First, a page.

Show Me Missouri Part I: Road Bound and Reeling
The Missouri roads beckoned my friends and I to travel east towards the Meramec River, a peaceful 220-mile waterway perfect to accommodate the day-long Float Trip 22 native Missourians had agreed to take together. A winding, sallow green river thought to have once been “the river of ugly fishes” or “ugly water” in Algonquian, the Meramec is a common destination for college students on a budget. For $32 each, we rented three large rafts and the whole grounds of Garrison’s Camping Resort in Steelville, Mo., population 1,429.
Though in time, after crossing most of the state, we would meet up with the larger group of floaters from St. Louis, we began as two car loads of friends.
In the first car, Andrea drove. She had spearheaded the Kansas City effort – collecting money and buying hot dogs and bagels and she was hell bent on making good time. Sisters Kelly and Courtney rode passenger in a straight shoot to the campsite 241 miles and 4 hours away.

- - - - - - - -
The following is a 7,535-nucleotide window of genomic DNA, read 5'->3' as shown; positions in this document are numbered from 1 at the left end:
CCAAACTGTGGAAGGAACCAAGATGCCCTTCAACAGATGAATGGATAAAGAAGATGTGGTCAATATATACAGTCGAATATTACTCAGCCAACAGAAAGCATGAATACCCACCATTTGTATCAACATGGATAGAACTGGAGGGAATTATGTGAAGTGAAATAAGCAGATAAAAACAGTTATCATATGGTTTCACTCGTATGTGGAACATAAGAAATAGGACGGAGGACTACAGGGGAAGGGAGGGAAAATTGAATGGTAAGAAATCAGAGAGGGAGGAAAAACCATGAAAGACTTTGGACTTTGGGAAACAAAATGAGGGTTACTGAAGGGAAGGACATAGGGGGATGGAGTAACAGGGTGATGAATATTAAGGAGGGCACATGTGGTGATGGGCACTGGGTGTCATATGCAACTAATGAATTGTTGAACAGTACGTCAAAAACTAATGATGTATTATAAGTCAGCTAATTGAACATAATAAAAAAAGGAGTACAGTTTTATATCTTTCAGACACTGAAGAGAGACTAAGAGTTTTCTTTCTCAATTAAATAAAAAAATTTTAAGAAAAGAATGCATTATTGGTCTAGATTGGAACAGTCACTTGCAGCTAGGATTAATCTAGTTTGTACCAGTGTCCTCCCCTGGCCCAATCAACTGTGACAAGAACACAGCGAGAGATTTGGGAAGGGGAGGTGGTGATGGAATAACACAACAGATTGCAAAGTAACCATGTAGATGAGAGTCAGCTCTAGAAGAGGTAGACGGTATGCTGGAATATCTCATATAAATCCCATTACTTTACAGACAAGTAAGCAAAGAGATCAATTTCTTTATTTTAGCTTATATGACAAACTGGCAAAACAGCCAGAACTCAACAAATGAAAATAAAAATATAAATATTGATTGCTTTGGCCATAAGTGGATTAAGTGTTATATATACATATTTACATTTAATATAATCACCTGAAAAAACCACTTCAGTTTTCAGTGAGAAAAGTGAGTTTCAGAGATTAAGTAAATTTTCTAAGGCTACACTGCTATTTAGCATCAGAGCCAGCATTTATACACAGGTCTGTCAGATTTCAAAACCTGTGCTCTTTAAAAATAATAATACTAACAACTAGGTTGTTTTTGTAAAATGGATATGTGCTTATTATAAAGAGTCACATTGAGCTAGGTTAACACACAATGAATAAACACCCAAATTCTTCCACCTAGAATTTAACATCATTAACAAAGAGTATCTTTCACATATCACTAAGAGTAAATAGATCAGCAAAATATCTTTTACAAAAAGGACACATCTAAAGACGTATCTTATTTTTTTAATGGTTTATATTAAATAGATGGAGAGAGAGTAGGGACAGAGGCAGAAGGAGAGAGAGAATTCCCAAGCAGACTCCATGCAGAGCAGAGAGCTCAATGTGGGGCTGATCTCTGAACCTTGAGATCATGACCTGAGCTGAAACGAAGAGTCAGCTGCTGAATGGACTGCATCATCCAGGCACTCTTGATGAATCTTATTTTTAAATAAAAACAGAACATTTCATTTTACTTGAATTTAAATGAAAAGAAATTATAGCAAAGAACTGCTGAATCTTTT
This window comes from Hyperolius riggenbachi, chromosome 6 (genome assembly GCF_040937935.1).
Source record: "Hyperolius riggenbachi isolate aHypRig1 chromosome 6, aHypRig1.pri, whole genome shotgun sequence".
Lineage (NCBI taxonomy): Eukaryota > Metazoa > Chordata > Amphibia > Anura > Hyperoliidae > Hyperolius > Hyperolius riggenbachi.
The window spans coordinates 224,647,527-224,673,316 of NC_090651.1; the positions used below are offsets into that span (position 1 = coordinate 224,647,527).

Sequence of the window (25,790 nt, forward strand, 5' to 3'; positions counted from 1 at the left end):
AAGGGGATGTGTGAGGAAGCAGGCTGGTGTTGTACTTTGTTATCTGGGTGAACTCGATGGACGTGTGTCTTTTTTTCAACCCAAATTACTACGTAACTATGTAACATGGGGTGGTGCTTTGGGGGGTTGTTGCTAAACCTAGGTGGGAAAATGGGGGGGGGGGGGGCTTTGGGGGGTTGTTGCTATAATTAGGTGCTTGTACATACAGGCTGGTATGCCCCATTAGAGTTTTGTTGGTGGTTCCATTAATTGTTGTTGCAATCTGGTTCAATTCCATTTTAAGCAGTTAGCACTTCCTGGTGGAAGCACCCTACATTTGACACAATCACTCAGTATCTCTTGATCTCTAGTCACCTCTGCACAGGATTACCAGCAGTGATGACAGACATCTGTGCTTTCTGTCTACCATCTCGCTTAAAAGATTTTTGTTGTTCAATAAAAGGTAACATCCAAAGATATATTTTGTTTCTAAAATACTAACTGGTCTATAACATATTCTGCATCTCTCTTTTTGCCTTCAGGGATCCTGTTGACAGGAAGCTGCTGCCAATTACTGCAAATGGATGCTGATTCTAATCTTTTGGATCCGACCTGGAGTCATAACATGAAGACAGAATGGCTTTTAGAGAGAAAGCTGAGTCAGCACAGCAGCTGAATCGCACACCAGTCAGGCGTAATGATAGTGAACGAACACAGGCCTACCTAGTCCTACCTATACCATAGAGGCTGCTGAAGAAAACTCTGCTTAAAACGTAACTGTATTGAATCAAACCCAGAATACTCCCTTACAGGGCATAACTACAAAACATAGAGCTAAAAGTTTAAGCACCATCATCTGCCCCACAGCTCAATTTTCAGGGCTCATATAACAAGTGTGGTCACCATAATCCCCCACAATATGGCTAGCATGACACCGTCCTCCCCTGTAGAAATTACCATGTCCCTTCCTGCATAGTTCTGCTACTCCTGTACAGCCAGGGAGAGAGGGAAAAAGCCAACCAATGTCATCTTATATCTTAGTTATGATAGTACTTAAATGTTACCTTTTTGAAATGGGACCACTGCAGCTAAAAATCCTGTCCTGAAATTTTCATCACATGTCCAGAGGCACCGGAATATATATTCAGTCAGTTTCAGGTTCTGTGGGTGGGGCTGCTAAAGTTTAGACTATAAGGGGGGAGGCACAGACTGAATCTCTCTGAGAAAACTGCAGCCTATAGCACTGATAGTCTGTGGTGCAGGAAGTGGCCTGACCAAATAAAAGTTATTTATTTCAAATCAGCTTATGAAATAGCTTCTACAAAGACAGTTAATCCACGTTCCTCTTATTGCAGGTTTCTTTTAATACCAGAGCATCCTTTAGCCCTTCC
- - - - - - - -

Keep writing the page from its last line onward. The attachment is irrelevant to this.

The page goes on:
Marisa reluctantly agreed to drive the remainder – my crazy cousin Monica, her new beau Devin and myself – a random mishmash of personalities crammed into a white Hyundai Sante Fe. Monica and Devin packed for a fortnight’s stay. With their three-room tent and rain tarp, two sleeping bags and mattress pads, a grocery store aisle of food, chairs, clothes and other miscellaneous bags – it was a good thing I only brought a small backpack. I had a swimsuit, tank tops, underwear and a hairbrush. I understood that I had under-packed only gradually as we forged ahead in the blazing July sun rising from the pavement. Deodorant, toothpaste and contact solution were rare commodities on the road and would pose great problems for me in the future as I attempted to “ruff it” in the woods.